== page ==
Eli Lilly has announced plans to start enrolling patients for two separate but identical Phase III clinical trials of solanezumab(i), a possible treatment to delay the progression of mild-to-moderate Alzheimer's disease.
The trials, termed EXPEDITION and EXPEDITION 2, will test solanezumab(i), an anti-amyloid beta monoclonal antibody using identical multicentre, randomised, double-blind and placebo-controlled trials.
Each trial will include a treatment period that lasts one-and-a-half years and they are expected to enroll a total of 2,000 patients. In combination, the EXPEDITION and IDENTITY trials will include approximately 4,600 patients with Alzheimer's disease.
Eli Lilly medical cirector, Alzheimer's disease research Eric Siemers said that current therapies available to treat Alzheimer's disease may help with symptoms, but hadn't yet been proven to change the disease progression.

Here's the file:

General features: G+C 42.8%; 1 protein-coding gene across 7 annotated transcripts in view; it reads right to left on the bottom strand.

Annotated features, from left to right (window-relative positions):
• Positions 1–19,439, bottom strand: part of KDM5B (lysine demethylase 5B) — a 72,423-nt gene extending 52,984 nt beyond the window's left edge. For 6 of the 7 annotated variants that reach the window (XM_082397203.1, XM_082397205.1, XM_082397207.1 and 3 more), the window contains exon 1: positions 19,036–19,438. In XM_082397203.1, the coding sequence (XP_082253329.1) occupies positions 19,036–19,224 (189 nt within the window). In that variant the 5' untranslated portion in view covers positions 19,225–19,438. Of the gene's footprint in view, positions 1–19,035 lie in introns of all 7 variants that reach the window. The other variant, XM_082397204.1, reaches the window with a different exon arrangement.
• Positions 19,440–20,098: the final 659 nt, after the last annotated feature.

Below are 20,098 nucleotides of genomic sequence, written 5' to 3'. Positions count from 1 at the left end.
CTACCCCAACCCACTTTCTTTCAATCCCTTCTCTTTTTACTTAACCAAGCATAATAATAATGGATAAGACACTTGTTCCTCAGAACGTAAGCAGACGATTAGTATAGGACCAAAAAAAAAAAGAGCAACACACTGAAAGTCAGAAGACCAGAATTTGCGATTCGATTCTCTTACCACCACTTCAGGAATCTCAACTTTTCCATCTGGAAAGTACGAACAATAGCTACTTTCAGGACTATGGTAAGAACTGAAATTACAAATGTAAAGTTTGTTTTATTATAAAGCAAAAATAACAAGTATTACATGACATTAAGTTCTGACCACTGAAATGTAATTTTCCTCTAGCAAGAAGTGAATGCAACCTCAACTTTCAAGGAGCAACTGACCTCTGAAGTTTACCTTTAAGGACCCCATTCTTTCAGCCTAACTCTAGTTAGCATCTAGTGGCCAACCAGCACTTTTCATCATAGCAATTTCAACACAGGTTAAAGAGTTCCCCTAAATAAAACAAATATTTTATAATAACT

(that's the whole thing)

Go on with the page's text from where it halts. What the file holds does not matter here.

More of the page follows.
"Biomarker results from a Phase II solanezumab trial give us hope that Lilly is on a path toward a treatment that may slow the rate of progression of Alzheimer's disease," he said.
EXPEDITION will be conducted in Argentina, Brazil, Canada, Japan and the US. EXPEDITION 2 will be conducted in Australia, France, Germany, Italy, Japan, Korea, Poland, Russia, Spain, Sweden, Taiwan, the UK and the US.
The primary objective of the trials is to test whether solanezumab will slow the cognitive and functional decline of Alzheimer's disease patients, as compared to placebo. Secondary objectives include different clinical benefits as measured by several brain-scanning and biochemical biomarkers and ratings scales, and quality of life impact.